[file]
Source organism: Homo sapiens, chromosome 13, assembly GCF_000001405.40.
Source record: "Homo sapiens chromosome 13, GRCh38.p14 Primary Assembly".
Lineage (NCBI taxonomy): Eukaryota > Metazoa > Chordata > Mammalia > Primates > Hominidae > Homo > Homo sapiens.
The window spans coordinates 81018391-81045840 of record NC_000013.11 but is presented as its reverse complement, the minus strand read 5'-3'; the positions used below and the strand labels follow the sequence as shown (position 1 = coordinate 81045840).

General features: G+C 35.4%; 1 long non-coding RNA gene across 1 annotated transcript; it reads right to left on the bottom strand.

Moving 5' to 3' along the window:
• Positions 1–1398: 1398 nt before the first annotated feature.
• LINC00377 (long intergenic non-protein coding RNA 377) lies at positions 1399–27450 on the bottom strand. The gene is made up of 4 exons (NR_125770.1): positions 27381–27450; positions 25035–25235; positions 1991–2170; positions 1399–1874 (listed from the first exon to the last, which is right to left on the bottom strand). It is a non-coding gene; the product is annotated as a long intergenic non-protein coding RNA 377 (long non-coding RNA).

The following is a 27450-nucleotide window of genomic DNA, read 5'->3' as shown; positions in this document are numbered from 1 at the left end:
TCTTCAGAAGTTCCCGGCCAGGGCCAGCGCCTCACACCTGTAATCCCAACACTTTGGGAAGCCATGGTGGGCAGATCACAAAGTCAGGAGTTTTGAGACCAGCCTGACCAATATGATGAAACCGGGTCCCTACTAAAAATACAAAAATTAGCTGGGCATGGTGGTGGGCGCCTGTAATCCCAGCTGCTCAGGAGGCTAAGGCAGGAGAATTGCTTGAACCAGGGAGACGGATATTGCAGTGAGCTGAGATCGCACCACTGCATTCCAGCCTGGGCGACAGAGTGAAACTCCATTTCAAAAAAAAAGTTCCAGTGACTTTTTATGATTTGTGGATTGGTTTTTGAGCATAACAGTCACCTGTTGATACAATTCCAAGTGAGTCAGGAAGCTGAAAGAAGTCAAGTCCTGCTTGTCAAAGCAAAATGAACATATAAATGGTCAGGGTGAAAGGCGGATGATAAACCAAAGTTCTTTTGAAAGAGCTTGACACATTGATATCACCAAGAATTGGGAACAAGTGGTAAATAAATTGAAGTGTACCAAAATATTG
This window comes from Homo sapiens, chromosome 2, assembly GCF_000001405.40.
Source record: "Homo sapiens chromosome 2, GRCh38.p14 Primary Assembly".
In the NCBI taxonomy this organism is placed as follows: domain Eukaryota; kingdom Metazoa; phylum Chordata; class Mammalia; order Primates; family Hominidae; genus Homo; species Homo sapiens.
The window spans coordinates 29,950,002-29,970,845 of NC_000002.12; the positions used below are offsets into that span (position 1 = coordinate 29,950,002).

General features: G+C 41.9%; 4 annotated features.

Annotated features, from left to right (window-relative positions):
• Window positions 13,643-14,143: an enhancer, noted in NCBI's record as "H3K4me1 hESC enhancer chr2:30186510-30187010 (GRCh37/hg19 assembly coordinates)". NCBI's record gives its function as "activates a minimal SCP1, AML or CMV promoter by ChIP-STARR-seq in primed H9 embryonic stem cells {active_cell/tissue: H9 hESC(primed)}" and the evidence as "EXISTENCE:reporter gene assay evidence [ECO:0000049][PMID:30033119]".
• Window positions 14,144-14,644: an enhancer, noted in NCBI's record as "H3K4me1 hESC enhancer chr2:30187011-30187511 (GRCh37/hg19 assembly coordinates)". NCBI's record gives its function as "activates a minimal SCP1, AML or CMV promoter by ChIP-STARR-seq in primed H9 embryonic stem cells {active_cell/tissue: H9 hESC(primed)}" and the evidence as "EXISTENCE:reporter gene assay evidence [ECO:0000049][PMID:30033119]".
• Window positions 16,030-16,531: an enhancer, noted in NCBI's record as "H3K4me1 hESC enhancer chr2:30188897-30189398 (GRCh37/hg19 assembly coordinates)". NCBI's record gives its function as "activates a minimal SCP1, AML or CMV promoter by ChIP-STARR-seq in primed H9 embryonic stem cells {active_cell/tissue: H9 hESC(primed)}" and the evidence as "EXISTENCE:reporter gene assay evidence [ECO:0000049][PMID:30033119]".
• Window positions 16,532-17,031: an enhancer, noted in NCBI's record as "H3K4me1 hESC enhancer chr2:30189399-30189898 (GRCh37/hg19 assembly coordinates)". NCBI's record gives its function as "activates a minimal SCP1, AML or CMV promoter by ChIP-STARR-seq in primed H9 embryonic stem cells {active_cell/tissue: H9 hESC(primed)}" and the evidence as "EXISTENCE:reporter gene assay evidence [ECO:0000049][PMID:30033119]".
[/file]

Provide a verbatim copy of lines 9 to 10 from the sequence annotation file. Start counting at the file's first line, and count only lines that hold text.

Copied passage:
The following is a 27450-nucleotide window of genomic DNA, read 5'->3' as shown; positions in this document are numbered from 1 at the left end:
TCTTCAGAAGTTCCCGGCCAGGGCCAGCGCCTCACACCTGTAATCCCAACACTTTGGGAAGCCATGGTGGGCAGATCACAAAGTCAGGAGTTTTGAGACCAGCCTGACCAATATGATGAAACCGGGTCCCTACTAAAAATACAAAAATTAGCTGGGCATGGTGGTGGGCGCCTGTAATCCCAGCTGCTCAGGAGGCTAAGGCAGGAGAATTGCTTGAACCAGGGAGACGGATATTGCAGTGAGCTGAGATCGCACCACTGCATTCCAGCCTGGGCGACAGAGTGAAACTCCATTTCAAAAAAAAAGTTCCAGTGACTTTTTATGATTTGTGGATTGGTTTTTGAGCATAACAGTCACCTGTTGATACAATTCCAAGTGAGTCAGGAAGCTGAAAGAAGTCAAGTCCTGCTTGTCAAAGCAAAATGAACATATAAATGGTCAGGGTGAAAGGCGGATGATAAACCAAAGTTCTTTTGAAAGAGCTTGACACATTGATATCACCAAGAATTGGGAACAAGTGGTAAATAAATTGAAGTGTACCAAAATATTG